Successful artists are the ones that are fulfilling a need for their fans. Think about the superstar artists today.  They connect with their fans and write and produce videos that speak to their fans lives and struggles directly.  Teenage girls are still singing “Teardrops on my guitar” by Taylor Swift, 13 years after its release because being overlooked by your high school crush is always going to be a universal theme that resonates with teenage girls.  It gives teenagers a sense of not being alone because others are going through the same thing, and it connects this group or community of teenage girls together in an authentic way.  And consequently, now that she has grown up and survived the crushing life lessons of high school, and has gotten back at all those past loves, it gives teens all across the world hope for the future!  She tapped into the feelings of hope, feeling invisible and the feeling of “this is just like me,” so now millions of young girls will continue singing and sharing this teen anthem for years to come.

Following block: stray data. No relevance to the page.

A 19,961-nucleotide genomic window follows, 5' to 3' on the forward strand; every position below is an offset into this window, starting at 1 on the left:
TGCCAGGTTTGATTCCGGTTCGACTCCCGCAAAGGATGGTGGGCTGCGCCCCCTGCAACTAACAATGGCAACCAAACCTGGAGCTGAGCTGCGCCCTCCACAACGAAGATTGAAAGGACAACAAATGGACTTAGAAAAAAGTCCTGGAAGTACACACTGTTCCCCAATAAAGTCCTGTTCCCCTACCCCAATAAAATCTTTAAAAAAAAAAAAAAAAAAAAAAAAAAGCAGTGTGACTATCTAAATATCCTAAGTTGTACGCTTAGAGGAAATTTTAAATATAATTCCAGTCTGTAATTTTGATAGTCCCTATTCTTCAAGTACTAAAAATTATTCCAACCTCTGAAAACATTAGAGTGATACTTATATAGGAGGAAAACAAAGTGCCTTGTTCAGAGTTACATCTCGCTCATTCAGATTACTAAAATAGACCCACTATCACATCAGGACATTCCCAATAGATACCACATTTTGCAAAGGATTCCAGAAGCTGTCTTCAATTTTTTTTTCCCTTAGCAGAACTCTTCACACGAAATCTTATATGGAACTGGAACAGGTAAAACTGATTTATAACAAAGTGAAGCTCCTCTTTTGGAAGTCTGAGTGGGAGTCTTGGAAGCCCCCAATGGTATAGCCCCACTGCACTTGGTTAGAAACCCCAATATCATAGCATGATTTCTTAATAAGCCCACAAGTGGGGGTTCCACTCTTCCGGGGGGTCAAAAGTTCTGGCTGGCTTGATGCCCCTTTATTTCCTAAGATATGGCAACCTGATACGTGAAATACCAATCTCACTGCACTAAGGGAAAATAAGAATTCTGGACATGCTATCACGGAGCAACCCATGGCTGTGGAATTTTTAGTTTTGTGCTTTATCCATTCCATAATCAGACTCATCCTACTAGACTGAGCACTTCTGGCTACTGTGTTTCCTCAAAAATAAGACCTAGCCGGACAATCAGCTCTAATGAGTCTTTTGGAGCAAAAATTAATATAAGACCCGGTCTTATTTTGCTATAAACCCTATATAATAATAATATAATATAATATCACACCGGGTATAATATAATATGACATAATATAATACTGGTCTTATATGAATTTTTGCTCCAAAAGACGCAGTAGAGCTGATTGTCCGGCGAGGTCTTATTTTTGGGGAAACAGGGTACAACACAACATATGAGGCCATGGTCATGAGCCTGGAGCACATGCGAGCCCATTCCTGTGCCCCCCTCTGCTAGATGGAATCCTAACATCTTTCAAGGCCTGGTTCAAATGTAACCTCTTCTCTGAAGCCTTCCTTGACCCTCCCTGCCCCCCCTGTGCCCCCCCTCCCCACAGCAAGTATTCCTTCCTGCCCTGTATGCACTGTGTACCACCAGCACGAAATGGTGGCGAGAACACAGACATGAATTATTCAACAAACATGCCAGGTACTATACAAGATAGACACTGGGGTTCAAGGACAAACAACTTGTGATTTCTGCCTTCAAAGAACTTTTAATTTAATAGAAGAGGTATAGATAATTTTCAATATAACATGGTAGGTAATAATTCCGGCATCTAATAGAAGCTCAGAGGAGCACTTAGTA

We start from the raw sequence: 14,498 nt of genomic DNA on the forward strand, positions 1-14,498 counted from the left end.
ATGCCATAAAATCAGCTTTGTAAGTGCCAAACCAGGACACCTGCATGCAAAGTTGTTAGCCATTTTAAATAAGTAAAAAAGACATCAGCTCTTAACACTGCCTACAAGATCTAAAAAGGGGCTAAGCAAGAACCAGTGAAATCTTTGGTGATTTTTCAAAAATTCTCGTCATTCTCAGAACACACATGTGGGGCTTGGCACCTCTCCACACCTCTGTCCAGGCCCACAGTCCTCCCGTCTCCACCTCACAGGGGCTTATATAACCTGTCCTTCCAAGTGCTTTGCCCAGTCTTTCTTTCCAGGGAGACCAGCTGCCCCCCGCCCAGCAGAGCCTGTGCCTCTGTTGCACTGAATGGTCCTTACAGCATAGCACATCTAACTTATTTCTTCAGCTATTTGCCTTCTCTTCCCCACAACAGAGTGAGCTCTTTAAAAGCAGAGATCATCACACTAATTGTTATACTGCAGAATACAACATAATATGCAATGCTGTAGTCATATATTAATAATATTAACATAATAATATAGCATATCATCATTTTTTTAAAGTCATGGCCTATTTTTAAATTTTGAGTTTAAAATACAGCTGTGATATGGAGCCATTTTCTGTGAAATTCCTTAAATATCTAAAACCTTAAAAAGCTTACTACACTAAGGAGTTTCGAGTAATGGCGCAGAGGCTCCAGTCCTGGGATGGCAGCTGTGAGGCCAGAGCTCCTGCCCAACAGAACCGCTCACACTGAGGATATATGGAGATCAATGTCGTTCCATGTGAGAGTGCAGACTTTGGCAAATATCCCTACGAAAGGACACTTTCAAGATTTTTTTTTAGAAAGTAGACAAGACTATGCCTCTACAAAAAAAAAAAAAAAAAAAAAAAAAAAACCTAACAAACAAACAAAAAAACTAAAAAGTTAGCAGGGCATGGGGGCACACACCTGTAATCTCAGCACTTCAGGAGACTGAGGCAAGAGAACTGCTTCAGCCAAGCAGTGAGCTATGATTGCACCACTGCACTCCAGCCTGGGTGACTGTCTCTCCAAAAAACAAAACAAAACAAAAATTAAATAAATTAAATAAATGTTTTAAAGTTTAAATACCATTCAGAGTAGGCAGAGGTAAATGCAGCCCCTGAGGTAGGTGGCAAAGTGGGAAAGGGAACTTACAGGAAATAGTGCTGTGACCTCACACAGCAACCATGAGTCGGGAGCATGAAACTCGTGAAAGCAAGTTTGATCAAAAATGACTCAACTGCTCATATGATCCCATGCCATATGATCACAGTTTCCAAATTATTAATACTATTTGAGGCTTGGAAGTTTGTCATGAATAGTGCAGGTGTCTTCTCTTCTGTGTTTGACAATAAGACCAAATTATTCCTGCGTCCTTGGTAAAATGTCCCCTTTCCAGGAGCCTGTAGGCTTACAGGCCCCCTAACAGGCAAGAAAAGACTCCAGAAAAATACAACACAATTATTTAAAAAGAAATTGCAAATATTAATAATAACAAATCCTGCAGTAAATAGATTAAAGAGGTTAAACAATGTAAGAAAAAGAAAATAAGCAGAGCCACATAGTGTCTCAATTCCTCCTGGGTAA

Great, you say, but I’m not a teenage girl.  Ok, fine. What about the song “Perfect” by Ed Sheeran? Since its release, it has been played at every wedding all over the world.  It speaks to finding love and fighting to stand together against all the odds. It talks about the special and intimate connection that two people can share and the faith that develops in that relationship.  That song speaks to something that most people, clearly, can connect with. What about Grammy-winning song “The Joke” by Brandi Carlile?  It’s connecting with people who need to keep the faith that something better is coming down the road.  Every one of us has felt nervous about showing our true selves to the world, or discouraged when life keeps telling you no.  Her song is communicating directly with a large number of people and telling them that someone sees them, they are not alone, not invisible and not worthless.  Life will get better! She has connected with fans over the human condition of hope for a better future.  Who doesn’t understand that feeling? So again, I’m going to ask you as the artist, how is your content helping your fans in their actual lives?